from the editor
// Samantha Thompson

A couple of weeks ago, a woman in Vancouver was fined for tying her dog outside and leaving him unattended. There was, she quickly learned, a city bylaw that prohibited this. As the saying goes, you are meant to learn from your mistakes. Instead, she ran to every news outlet that would listen to her, ranting about how unfair the bylaw was, and that she shouldn’t be punished for breaking it because she “didn’t know the bylaw existed.”

We have been sympathetic to her case, because she’s talking about an adorable fluffy dog. I love dogs more than the next person, but her ignorance about the bylaw is not an excuse for not following it. For any other bylaw or regulation, the argument would never hold up. It has now turned into a huge issue at City Hall, with Councillor Adriane Carr taking up the cause. She believes that this section of the bylaw is overkill, and that it is penalizing people who act responsibly with their pets. Although there are several valid arguments against the bylaw, one of the loudest seems to be that the it is ridiculous because no one knows about it.

This is where we enter an interesting situation. Using this bylaw as an example, the logic seems to be that if you don’t know about a law, you are not obliged to follow it. Although this broken bylaw is not putting lives at risk, excusing the violation of this bylaw is heading down a slippery slope. Soon, we’ll see court trials where the defendant is screaming at the judge: “Please, Your Honour, I’m innocent. I didn’t know it was illegal to eat people! Don’t send me to jail!”

Yes, this is an extreme example, but the logic still applies. Ignorance does not forgive our actions. It is our responsibility as a member of society to inform ourselves about the social contract we enter into by being a part of a community. You can believe that you cannot be ordered to enter into a social contract, but we have all still entered into one because we reap the benefits of living in an organized society.

I’m not telling you that you have to follow laws to the letter (it might be a good idea, but hey, I’m not your mother), but if you break a law you should do so as an informed human being.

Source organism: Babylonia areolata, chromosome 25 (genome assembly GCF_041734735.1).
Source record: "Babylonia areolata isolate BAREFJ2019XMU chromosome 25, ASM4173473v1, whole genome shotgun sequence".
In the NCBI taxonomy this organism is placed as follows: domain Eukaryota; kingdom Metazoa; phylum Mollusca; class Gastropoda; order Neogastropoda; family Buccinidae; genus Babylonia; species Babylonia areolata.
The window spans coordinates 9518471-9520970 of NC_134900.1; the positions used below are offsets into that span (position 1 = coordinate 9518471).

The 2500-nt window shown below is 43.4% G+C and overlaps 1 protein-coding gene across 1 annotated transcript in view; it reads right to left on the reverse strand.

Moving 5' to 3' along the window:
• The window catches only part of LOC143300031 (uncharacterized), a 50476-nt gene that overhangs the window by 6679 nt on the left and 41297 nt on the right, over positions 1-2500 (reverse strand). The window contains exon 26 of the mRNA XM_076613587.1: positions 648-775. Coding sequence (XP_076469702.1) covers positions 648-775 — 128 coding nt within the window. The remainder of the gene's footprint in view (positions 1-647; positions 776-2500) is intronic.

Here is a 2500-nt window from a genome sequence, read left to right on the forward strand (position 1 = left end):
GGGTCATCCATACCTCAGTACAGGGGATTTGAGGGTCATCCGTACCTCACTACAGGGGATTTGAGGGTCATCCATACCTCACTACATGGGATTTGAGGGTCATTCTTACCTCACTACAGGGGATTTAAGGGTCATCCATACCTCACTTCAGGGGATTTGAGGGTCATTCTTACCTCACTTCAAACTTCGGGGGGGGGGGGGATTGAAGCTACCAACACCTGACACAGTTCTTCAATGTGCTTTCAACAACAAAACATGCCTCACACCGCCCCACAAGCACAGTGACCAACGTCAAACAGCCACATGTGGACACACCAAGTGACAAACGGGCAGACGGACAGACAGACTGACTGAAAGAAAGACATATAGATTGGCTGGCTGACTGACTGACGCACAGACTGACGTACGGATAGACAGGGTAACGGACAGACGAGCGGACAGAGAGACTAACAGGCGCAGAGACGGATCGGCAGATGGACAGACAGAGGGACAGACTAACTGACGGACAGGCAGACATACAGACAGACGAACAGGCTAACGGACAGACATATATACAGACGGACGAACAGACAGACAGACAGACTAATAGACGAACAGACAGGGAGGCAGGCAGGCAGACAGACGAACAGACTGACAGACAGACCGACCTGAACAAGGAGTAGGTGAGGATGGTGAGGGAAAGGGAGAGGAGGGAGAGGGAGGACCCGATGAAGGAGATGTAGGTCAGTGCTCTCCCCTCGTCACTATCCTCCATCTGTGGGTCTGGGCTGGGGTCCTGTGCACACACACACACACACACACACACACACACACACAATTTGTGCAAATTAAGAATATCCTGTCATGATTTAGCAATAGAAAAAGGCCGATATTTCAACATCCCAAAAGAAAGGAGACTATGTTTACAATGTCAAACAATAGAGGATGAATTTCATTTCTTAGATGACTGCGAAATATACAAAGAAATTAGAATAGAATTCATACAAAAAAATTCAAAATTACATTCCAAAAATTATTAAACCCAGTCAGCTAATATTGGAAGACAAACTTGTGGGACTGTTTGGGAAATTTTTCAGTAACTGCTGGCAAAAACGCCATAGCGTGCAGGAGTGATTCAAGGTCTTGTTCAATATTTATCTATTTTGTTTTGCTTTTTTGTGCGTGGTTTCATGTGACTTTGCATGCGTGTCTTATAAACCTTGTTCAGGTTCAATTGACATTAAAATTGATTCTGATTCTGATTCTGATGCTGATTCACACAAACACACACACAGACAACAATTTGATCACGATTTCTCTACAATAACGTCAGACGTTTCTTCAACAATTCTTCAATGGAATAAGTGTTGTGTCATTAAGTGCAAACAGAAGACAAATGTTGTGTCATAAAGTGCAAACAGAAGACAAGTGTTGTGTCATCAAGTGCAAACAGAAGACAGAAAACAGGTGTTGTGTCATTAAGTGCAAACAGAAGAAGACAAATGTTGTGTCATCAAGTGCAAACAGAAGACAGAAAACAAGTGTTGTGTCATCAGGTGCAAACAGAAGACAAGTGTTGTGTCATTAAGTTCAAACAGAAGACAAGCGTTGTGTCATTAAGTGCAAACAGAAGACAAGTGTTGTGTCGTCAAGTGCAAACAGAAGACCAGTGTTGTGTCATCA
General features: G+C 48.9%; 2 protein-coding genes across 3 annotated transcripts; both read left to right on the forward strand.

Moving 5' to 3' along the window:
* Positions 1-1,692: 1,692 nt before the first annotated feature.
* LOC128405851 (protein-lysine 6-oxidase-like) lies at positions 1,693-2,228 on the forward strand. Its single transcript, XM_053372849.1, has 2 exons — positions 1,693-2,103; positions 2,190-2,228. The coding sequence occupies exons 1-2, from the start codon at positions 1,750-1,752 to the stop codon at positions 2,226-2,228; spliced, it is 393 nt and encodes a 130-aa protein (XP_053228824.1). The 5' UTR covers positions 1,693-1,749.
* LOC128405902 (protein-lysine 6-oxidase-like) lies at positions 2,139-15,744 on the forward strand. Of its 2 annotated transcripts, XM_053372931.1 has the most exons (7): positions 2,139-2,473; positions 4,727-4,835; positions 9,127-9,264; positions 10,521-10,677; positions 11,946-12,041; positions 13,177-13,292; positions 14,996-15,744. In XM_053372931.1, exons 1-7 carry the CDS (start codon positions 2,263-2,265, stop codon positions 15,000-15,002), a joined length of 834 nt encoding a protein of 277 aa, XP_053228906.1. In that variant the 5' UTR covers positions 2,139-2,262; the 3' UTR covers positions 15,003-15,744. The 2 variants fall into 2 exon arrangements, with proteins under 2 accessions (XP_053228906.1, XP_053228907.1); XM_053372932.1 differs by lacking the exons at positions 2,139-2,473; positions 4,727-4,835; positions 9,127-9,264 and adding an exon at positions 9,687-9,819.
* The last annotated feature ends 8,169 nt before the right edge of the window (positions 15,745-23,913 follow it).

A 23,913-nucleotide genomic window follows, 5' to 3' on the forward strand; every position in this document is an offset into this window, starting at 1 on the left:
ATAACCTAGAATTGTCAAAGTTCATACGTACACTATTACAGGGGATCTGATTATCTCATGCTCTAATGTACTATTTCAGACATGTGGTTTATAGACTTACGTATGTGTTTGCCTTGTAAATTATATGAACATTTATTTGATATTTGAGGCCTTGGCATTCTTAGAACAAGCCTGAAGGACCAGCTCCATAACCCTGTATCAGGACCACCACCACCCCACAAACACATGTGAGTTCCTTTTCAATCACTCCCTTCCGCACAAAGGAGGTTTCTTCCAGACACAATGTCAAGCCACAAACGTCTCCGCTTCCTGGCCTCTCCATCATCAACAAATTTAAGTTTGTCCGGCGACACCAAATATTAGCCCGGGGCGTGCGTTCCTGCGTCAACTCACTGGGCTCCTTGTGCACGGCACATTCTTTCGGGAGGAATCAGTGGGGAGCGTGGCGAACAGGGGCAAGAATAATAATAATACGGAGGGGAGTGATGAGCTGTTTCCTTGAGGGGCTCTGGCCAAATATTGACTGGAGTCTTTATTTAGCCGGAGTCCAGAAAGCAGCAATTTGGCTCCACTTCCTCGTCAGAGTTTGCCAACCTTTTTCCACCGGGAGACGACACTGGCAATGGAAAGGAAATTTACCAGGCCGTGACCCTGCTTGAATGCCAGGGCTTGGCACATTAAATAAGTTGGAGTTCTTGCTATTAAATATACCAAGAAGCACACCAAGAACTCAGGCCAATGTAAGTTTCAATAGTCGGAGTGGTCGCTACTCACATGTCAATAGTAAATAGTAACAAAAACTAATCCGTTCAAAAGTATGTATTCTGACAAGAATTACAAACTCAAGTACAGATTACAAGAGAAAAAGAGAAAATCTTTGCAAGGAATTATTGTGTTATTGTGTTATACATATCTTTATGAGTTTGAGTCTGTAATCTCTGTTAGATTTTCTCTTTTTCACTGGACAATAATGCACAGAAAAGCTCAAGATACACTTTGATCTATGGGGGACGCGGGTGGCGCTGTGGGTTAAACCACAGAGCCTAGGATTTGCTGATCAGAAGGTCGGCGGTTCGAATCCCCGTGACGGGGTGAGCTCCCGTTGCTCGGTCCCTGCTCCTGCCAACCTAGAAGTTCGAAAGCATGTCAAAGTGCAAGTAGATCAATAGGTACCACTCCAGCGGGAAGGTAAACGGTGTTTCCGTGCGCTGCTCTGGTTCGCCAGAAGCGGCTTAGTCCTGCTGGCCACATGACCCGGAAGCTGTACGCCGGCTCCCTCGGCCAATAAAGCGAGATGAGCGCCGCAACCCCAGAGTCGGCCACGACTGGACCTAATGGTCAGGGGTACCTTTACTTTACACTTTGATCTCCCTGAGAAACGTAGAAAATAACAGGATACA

This blissful ignorance is spreading through our society, and it is a pathetic excuse for wrongdoing. We live in the information age, where everything is readily available at our fingertips. If we want to know about a bylaw, we can go to the city’s website and find all the documents we need in less than five minutes.

The only excuse for not knowing about a law is laziness, and, quite frankly, that hasn’t been a valid reason in quite some time. We need to pull our act together and ensure that everything we do is done as informed citizens. We must seek out information, and help spread it amongst ourselves. We must go to the source to get details, and stop swallowing propaganda like it’s candy on Halloween.

Until we recognize that any lack of information or ignorance is our own fault, we remain vulnerable pawns in a government’s game. Because we are unaware, they hold all the power. There are a few voices speaking out, but because we can’t be bothered to look beyond the Metro or the Province, they’re being drowned out in this angry ocean of lies.

Do what you want, but recognize the consequences. I will only accept your reasoning if you have made the effort to inform yourself, and you should do the same. The longer we remain ignorant, the longer ridiculous stories like a dog bylaw are going to remain on the front page; meanwhile, Canada turns its back on the environment, tries to push through dangerous copyright legislation, and messes around with a controversial pipeline.

The government knows exactly what they're doing, and it’s time we follow their example and educate ourselves.

//Samantha Thompson, editor-in-chief

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© 2011 The Capilano Courier. phone: 604.984.4949 fax: 604.984.1787 email: editor@capilanocourier.com